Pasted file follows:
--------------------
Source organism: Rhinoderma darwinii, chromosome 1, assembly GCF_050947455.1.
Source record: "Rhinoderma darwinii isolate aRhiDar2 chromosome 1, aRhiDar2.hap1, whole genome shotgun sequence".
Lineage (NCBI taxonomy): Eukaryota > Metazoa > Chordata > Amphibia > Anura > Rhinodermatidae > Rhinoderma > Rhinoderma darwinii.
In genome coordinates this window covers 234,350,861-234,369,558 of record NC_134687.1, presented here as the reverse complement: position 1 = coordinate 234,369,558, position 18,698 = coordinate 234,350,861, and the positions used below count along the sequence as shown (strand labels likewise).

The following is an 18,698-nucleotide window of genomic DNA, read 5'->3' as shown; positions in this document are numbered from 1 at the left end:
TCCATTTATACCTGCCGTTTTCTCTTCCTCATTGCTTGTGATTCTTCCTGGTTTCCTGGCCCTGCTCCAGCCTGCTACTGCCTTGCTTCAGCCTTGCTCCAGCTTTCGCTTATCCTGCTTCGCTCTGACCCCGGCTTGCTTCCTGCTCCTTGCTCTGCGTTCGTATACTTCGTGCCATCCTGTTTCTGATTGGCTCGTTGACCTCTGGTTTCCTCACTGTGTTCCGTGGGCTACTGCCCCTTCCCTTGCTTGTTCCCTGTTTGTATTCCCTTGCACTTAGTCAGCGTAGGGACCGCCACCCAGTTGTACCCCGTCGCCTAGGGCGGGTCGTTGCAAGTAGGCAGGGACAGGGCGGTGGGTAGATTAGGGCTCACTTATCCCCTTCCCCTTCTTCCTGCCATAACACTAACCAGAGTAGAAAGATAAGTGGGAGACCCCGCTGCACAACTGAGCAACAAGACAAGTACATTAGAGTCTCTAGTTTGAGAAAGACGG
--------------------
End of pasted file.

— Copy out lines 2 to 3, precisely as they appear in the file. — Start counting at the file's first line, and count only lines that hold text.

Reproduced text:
Source record: "Rhinoderma darwinii isolate aRhiDar2 chromosome 1, aRhiDar2.hap1, whole genome shotgun sequence".
Lineage (NCBI taxonomy): Eukaryota > Metazoa > Chordata > Amphibia > Anura > Rhinodermatidae > Rhinoderma > Rhinoderma darwinii.